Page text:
Nearing two years after Japan’s worst recorded natural disaster, the area hit by the March 11 2011 earthquake and tsunami is showing clear signs of recovery. The tsunami caused devastation along a 700km stretch of coastline on the north east of Japan’s Honshu Island. Now, almost 70 per cent of the estimated 22 million tons of debris has been painstakingly cleared, electricity and communications have been restored and local businesses are slowly re-establishing themselves.

However, progress is slow in the hardest-hit towns. Large scale rebuilding of permanent homes has yet to begin, and survivors are anxious about the lack of clear reconstruction plans, particularly those families who were evacuated following the Fukushima nuclear accident who are also anxious about the possible long-term health effects of the disaster.

The Japanese Red Cross Society, which deployed nearly 900 medical teams and hundreds of psychosocial workers to support the relief operation, is now focused on addressing the needs of more than 300,000 people living in temporary accommodation.

“We are doing our utmost to make people comfortable, even though the conditions are cramped and cold in winter. We are also helping to prevent many elderly survivors from falling into emotional isolation and physical inactivity,” said Tadateru Konoe, President of both the Japanese Red Cross Society and the International Federation of Red Cross and Red Crescent Societies (IFRC).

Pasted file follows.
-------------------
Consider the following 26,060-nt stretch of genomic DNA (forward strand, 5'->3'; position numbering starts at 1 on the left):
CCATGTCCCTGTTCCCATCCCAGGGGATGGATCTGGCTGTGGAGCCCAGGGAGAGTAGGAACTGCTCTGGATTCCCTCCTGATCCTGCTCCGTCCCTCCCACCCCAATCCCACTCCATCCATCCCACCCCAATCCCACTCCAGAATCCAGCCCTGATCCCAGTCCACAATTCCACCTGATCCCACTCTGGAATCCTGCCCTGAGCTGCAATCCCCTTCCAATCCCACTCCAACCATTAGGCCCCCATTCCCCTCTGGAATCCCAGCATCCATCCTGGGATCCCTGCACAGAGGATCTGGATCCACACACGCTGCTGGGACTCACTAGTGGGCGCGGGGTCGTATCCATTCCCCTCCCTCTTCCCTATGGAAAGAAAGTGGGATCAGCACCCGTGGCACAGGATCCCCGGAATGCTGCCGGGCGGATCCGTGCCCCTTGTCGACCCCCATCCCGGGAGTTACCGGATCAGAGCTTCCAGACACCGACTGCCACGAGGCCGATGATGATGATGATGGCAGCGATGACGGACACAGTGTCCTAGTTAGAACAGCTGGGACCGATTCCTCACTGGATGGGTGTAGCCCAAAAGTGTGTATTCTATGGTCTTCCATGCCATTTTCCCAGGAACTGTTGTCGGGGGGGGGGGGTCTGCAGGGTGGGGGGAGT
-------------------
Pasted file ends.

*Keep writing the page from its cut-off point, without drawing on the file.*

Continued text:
Red Cross has provided more than 125,000 families in temporary housing with a set of six electrical appliances – including a television, fridge, rice cooker, hot water dispenser, microwave and electric heaters. These items were distributed to many of the most vulnerable to help them stay warm amid sub-zero winter temperatures.

Psychosocial teams have shifted their focus to temporary housing settlements where they organise activities, such as tea parties and massage sessions for elderly residents.

“People have lost not only their homes, but also their jobs,” Sachiko Abe, a Red Cross psychosocial coordinator in Iwate Prefecture, said. “What they have lost is so great that it’s difficult for them to come to terms with it and move forward; so I feel they really need psychosocial support.”

In practice wellness is made up of both physical and psychological factors.

That’s very much the thinking behind the decision to set up the Smile Park project, an indoor playground aimed at the many children in Fukushima whose families don’t feel it’s safe for them to play out of doors.

“Today I feel very grateful to the Red Cross for creating an indoor play area like this; my two kids look very happy, and they don’t want to go home,” says one mother, Tamami Morino. “We initially registered them for two hours, and then extended their stay for four hours.”

It’s clear that Red Cross will need to play a continuing role in supporting the needs of communities into the future. Also central to the National Society’s response is the conviction that people must have more information and be better prepared for eventualities like this.

Global donations have allowed Red Cross to make a real difference in helping survivors of the tsunami to regain more than $781 million has been donated through national Red Cross Red Crescent societies worldwide. These funds are helping to make residents in temporary housing more comfortable, as well as supporting the most vulnerable, such as the elderly and children. They are also going towards the construction of temporary hospitals and clinics.